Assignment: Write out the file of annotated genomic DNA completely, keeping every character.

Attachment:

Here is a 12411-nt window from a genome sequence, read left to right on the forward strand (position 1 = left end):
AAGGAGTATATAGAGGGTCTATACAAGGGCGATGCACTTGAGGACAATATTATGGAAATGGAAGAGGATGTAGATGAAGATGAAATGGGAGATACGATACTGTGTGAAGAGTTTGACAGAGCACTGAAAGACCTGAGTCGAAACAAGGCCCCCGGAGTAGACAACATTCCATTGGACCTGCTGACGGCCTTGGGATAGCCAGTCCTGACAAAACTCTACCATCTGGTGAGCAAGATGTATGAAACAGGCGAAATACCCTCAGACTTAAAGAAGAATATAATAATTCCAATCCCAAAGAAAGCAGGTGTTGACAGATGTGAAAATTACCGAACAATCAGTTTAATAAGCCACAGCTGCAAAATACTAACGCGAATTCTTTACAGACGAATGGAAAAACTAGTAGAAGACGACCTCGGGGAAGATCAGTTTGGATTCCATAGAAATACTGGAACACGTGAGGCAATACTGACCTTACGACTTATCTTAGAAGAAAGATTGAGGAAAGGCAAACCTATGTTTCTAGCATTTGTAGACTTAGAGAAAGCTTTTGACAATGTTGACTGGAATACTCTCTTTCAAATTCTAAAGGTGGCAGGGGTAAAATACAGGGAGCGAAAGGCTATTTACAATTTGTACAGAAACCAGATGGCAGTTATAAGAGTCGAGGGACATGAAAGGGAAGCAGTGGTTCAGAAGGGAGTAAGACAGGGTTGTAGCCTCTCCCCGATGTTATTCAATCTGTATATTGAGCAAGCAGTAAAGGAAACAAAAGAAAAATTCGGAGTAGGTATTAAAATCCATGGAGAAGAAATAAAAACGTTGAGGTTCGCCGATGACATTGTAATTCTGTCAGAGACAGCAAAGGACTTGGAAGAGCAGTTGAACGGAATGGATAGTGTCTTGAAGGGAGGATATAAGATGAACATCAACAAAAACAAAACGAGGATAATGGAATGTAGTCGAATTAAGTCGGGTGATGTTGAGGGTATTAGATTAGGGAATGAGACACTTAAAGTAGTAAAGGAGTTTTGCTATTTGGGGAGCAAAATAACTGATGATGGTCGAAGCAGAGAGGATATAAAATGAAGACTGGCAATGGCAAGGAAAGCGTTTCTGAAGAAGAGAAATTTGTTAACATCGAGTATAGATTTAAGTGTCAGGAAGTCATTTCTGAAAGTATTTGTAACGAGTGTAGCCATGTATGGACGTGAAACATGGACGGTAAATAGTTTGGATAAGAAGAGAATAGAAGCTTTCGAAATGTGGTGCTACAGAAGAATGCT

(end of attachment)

Here is a 12411-nt window from a genome sequence, read left to right on the forward strand (position 1 = left end):
AAGGAGTATATAGAGGGTCTATACAAGGGCGATGCACTTGAGGACAATATTATGGAAATGGAAGAGGATGTAGATGAAGATGAAATGGGAGATACGATACTGTGTGAAGAGTTTGACAGAGCACTGAAAGACCTGAGTCGAAACAAGGCCCCCGGAGTAGACAACATTCCATTGGACCTGCTGACGGCCTTGGGATAGCCAGTCCTGACAAAACTCTACCATCTGGTGAGCAAGATGTATGAAACAGGCGAAATACCCTCAGACTTAAAGAAGAATATAATAATTCCAATCCCAAAGAAAGCAGGTGTTGACAGATGTGAAAATTACCGAACAATCAGTTTAATAAGCCACAGCTGCAAAATACTAACGCGAATTCTTTACAGACGAATGGAAAAACTAGTAGAAGACGACCTCGGGGAAGATCAGTTTGGATTCCATAGAAATACTGGAACACGTGAGGCAATACTGACCTTACGACTTATCTTAGAAGAAAGATTGAGGAAAGGCAAACCTATGTTTCTAGCATTTGTAGACTTAGAGAAAGCTTTTGACAATGTTGACTGGAATACTCTCTTTCAAATTCTAAAGGTGGCAGGGGTAAAATACAGGGAGCGAAAGGCTATTTACAATTTGTACAGAAACCAGATGGCAGTTATAAGAGTCGAGGGACATGAAAGGGAAGCAGTGGTTCAGAAGGGAGTAAGACAGGGTTGTAGCCTCTCCCCGATGTTATTCAATCTGTATATTGAGCAAGCAGTAAAGGAAACAAAAGAAAAATTCGGAGTAGGTATTAAAATCCATGGAGAAGAAATAAAAACGTTGAGGTTCGCCGATGACATTGTAATTCTGTCAGAGACAGCAAAGGACTTGGAAGAGCAGTTGAACGGAATGGATAGTGTCTTGAAGGGAGGATATAAGATGAACATCAACAAAAACAAAACGAGGATAATGGAATGTAGTCGAATTAAGTCGGGTGATGTTGAGGGTATTAGATTAGGGAATGAGACACTTAAAGTAGTAAAGGAGTTTTGCTATTTGGGGAGCAAAATAACTGATGATGGTCGAAGCAGAGAGGATATAAAATGAAGACTGGCAATGGCAAGGAAAGCGTTTCTGAAGAAGAGAAATTTGTTAACATCGAGTATAGATTTAAGTGTCAGGAAGTCATTTCTGAAAGTATTTGTAACGAGTGTAGCCATGTATGGACGTGAAACATGGACGGTAAATAGTTTGGATAAGAAGAGAATAGAAGCTTTCGAAATGTGGTGCTACAGAAGAATGCT